With the death of RBG, attention now turns to Donald Trump who can cement an anti-LGBT majority on the United States Supreme Court.

There are growing fears that United States President Donald Trump will seek to rush through an election year appointment to the Supreme Court cementing a solid conservative and probable anti-LGBT majority.

The passing of liberal icon Ruth Bader Ginsburg has sent shockwaves through the American LGBT community given Ginsburg’s staunch support for LGBT rights and the strong likelihood any Trump appointee will not share those same views.    


The United States largest LGBT rights organisation, The Human Rights Campaign paid tribute to the late Supreme Court Justice, releasing a statement on Saturday saying, “we lost an unqualified, undisputed hero. She wasn’t just an iconic jurist, Justice Ginsburg was a force for good — a force for bringing this country closer to delivering on its promise of equality for all. Her decades of work helped create many of the foundational arguments for gender equality in the United States, and her decisions from the bench demonstrated her commitment to full LGBTQ equality. “

Ginsburg voted with the majority in a 1996 ruling, Romer v. Evans, which overturned laws across a number of southern states that kept homosexuality a crime.

She would go on to vote in favour of all major rulings on LGBT rights including Obergefell v. Hodges, where the Supreme Court ruled in favour of marriage equality, expanding the application of the 14th Amendment’s equal protection clause to cover LGBT Americans in the case of marriage.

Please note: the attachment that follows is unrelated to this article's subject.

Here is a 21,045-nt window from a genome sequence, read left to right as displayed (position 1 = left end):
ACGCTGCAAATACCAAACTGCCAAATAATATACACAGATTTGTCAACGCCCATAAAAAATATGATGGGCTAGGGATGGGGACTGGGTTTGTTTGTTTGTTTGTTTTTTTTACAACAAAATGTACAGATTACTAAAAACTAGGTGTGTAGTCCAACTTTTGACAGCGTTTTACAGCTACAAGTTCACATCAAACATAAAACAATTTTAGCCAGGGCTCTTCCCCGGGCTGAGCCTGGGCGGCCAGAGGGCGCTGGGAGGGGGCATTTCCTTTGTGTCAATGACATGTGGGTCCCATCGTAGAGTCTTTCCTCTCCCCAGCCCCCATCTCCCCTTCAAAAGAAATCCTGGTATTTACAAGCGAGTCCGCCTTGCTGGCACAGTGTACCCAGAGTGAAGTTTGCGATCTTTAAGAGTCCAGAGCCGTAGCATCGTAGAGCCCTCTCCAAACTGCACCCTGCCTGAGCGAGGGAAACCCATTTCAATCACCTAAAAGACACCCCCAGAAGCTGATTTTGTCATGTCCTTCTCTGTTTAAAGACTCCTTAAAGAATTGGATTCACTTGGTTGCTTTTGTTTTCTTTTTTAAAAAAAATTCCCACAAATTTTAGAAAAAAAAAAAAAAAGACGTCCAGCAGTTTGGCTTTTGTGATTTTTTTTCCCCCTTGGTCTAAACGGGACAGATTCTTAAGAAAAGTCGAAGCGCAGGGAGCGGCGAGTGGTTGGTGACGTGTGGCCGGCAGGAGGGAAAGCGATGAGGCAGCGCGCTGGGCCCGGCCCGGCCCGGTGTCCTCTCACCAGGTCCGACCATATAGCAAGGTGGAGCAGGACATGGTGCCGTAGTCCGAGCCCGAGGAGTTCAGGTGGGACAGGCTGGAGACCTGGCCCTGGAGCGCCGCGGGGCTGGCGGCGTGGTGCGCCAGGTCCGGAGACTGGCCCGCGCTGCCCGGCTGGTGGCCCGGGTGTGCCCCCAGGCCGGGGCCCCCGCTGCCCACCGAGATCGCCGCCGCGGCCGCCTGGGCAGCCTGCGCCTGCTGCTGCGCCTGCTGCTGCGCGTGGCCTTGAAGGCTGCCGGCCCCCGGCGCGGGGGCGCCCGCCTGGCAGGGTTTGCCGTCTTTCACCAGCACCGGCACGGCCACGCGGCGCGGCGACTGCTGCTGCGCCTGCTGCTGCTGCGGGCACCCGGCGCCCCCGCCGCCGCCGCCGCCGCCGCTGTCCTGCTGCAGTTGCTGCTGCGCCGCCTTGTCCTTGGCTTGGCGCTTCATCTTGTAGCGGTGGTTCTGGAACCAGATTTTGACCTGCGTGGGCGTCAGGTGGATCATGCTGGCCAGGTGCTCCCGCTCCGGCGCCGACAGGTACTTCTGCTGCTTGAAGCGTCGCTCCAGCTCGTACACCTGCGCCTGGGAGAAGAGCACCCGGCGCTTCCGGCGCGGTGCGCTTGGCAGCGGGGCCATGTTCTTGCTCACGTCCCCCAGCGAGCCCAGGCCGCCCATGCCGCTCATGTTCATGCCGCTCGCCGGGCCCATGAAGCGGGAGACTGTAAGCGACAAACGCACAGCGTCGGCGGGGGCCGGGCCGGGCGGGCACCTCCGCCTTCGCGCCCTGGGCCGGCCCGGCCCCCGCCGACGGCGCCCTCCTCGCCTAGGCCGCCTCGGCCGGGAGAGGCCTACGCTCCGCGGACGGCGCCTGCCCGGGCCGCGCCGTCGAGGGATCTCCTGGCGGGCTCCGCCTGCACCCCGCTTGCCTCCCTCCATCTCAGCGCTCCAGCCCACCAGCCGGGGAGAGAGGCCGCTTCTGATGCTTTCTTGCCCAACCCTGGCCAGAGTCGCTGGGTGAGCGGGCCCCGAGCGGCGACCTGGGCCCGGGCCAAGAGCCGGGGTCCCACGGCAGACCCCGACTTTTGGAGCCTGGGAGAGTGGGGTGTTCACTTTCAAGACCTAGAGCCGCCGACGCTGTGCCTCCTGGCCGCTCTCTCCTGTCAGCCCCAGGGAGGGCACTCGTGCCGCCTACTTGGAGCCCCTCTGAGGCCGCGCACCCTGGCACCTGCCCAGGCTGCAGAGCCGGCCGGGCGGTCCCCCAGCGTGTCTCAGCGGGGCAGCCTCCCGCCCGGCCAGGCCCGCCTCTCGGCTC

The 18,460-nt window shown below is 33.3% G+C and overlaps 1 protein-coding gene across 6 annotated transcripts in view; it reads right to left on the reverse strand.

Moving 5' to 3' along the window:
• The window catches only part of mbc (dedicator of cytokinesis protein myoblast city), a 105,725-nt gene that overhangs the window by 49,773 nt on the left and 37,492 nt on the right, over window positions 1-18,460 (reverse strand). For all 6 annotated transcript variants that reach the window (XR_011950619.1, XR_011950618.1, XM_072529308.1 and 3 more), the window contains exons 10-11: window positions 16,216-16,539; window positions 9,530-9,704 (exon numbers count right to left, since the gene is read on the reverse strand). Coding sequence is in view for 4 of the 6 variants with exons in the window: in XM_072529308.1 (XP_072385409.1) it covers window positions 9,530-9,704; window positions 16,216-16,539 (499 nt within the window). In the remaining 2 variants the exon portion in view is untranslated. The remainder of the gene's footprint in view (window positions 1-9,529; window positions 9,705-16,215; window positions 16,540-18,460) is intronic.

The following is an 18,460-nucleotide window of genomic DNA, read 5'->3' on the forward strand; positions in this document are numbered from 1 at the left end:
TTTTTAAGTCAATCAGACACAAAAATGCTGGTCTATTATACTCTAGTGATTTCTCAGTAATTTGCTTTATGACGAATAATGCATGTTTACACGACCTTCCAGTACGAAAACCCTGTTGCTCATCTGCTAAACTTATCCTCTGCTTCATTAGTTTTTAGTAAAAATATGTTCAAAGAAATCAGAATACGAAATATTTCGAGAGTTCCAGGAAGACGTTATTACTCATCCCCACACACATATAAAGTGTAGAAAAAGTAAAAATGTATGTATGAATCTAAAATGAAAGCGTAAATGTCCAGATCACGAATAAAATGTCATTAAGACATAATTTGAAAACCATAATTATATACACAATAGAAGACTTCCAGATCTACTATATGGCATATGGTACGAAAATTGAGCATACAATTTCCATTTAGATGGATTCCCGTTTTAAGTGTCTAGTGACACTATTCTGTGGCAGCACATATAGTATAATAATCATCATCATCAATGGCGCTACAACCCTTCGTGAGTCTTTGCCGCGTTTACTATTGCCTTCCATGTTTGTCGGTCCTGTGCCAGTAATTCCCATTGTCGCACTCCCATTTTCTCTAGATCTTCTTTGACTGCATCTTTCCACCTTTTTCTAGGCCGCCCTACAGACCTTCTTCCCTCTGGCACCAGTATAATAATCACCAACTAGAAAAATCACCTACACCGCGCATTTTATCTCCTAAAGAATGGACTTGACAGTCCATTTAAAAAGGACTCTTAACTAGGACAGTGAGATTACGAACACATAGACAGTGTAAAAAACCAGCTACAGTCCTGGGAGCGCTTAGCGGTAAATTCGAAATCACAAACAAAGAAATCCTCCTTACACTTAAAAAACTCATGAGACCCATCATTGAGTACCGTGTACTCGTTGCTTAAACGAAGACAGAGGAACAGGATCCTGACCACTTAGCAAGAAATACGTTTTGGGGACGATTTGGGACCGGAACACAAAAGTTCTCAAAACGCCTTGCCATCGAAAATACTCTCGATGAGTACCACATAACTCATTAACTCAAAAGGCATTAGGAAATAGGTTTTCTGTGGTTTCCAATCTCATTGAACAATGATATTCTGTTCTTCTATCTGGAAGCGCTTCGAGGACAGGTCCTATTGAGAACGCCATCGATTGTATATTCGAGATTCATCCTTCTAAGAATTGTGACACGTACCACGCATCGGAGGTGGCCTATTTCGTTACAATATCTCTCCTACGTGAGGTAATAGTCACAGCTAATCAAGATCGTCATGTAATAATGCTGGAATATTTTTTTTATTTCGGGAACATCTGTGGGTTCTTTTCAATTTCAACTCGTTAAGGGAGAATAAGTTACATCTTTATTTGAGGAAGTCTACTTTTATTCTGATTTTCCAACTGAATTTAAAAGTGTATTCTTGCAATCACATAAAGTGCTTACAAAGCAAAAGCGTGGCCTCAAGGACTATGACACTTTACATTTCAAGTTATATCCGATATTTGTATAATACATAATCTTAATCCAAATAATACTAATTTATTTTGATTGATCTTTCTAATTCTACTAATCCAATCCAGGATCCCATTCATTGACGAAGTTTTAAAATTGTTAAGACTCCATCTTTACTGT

The most recent LGBT related ruling in which Ginsburg participated, was the 2020 Bostock v. Clayton County decision, which banned employment discrimination against LGBT workers.

Ginsburg was appointed to the Supreme Court on the recommendation of former President Bill Clinton in 1993.

As tributes flow for the former Supreme Court Justice, attention now turns to who President Donald Trump will appoint next, with any appointee likely to hold conservative views on LGBT rights issues.

Among the shortlisted candidates is Noel Francisco, who served as U.S. solicitor general from 2017 until early 2020. Francisco was seen as the driving force behind the Trump administration’s “anti-LGBTQ agenda” and was responsible for submitting a Supreme Court brief asserting that gay workers should not be protected by federal civil rights law.

Also, on the list is Lawrence Van Dyke, who currently sits on the 9th U.S. Circuit Court of Appeals. As solicitor general of Montana from 2013 to 2014, Van Dyke argued against same-sex marriage in two cases and in favour of allowing photographers to deny wedding services to gay couples in another.